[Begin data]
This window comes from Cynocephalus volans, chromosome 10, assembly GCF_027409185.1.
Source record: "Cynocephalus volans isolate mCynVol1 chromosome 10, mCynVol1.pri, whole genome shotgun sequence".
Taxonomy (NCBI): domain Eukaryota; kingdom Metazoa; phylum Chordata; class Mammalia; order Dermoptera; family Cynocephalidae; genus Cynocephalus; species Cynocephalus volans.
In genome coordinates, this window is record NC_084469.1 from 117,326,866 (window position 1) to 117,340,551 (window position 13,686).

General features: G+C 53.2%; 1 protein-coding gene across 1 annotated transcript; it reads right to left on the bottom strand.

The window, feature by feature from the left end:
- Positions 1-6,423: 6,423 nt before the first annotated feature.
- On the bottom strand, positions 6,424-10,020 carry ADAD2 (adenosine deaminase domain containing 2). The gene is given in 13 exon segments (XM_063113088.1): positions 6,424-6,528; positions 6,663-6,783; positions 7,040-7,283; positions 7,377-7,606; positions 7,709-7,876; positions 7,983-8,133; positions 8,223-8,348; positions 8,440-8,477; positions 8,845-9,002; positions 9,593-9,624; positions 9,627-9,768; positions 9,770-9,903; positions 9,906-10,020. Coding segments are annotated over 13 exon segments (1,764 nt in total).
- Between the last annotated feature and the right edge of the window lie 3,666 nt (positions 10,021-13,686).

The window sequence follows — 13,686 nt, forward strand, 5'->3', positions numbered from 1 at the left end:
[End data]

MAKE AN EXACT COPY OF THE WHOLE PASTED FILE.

This window comes from Cynocephalus volans, chromosome 10, assembly GCF_027409185.1.
Source record: "Cynocephalus volans isolate mCynVol1 chromosome 10, mCynVol1.pri, whole genome shotgun sequence".
Taxonomy (NCBI): domain Eukaryota; kingdom Metazoa; phylum Chordata; class Mammalia; order Dermoptera; family Cynocephalidae; genus Cynocephalus; species Cynocephalus volans.
In genome coordinates, this window is record NC_084469.1 from 117,326,866 (window position 1) to 117,340,551 (window position 13,686).

General features: G+C 53.2%; 1 protein-coding gene across 1 annotated transcript; it reads right to left on the bottom strand.

The window, feature by feature from the left end:
- Positions 1-6,423: 6,423 nt before the first annotated feature.
- On the bottom strand, positions 6,424-10,020 carry ADAD2 (adenosine deaminase domain containing 2). The gene is given in 13 exon segments (XM_063113088.1): positions 6,424-6,528; positions 6,663-6,783; positions 7,040-7,283; positions 7,377-7,606; positions 7,709-7,876; positions 7,983-8,133; positions 8,223-8,348; positions 8,440-8,477; positions 8,845-9,002; positions 9,593-9,624; positions 9,627-9,768; positions 9,770-9,903; positions 9,906-10,020. Coding segments are annotated over 13 exon segments (1,764 nt in total).
- Between the last annotated feature and the right edge of the window lie 3,666 nt (positions 10,021-13,686).

The window sequence follows — 13,686 nt, forward strand, 5'->3', positions numbered from 1 at the left end: